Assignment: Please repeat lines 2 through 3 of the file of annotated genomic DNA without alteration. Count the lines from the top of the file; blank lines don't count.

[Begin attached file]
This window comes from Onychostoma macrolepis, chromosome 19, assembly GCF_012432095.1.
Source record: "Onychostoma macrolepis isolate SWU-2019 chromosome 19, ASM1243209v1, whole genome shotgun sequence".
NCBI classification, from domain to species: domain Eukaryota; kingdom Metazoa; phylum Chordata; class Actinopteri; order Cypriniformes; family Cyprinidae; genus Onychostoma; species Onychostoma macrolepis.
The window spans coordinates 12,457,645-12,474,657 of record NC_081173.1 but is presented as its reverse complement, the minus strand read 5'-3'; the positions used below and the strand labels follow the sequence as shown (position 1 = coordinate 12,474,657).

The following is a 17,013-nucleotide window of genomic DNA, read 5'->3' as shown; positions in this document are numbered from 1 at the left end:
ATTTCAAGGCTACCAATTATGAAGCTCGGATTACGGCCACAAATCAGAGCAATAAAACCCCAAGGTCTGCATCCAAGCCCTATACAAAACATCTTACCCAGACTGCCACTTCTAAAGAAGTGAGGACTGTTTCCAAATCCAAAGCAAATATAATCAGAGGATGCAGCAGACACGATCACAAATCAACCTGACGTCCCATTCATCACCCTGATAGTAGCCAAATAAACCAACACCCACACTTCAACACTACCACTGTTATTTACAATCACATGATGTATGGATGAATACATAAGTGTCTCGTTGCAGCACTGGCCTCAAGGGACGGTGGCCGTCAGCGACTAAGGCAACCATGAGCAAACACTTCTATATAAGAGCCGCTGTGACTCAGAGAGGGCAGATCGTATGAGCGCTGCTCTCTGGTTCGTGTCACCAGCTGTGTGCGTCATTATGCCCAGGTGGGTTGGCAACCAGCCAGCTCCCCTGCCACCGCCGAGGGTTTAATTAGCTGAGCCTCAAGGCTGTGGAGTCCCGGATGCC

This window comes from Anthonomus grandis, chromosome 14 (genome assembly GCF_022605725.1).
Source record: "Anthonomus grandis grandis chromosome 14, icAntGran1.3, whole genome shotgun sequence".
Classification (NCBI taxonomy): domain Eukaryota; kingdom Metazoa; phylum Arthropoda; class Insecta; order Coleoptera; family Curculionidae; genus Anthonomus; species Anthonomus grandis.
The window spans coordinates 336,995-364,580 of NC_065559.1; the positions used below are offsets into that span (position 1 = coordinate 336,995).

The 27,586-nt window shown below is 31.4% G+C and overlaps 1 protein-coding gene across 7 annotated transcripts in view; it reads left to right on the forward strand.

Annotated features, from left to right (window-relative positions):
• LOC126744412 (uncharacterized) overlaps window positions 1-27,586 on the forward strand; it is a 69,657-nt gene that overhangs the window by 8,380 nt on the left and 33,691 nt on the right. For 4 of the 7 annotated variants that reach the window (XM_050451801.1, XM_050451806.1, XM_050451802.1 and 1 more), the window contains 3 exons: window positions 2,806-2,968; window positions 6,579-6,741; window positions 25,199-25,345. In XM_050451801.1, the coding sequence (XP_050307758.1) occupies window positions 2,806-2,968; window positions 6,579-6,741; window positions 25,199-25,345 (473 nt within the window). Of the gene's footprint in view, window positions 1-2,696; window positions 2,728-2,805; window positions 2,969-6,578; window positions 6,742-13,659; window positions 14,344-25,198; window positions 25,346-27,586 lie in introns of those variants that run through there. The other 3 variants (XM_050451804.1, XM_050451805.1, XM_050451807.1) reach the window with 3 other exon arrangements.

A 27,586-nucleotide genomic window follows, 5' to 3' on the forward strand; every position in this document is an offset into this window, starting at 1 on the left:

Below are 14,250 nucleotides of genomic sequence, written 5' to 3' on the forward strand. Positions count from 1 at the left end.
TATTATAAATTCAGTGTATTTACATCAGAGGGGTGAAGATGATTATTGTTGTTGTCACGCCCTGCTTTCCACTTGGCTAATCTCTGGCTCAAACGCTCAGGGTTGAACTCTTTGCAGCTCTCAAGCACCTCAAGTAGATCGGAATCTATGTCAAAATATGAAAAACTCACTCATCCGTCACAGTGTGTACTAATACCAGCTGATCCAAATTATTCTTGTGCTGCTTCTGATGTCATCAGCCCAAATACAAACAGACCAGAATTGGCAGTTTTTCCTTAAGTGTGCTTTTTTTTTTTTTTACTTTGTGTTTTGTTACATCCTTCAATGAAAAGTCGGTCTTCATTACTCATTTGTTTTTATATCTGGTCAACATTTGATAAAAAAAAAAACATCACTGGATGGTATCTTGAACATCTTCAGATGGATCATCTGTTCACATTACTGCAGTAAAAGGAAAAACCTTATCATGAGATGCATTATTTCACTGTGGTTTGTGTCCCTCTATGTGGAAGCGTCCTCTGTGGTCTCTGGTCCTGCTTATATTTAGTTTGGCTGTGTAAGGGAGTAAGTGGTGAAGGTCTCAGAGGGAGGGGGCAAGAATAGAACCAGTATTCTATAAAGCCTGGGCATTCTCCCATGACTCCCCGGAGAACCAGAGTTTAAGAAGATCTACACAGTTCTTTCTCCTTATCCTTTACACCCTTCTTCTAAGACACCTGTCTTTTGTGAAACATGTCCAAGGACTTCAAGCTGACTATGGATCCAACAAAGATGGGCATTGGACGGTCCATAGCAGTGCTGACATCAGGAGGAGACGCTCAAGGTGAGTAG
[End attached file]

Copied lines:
Source record: "Onychostoma macrolepis isolate SWU-2019 chromosome 19, ASM1243209v1, whole genome shotgun sequence".
NCBI classification, from domain to species: domain Eukaryota; kingdom Metazoa; phylum Chordata; class Actinopteri; order Cypriniformes; family Cyprinidae; genus Onychostoma; species Onychostoma macrolepis.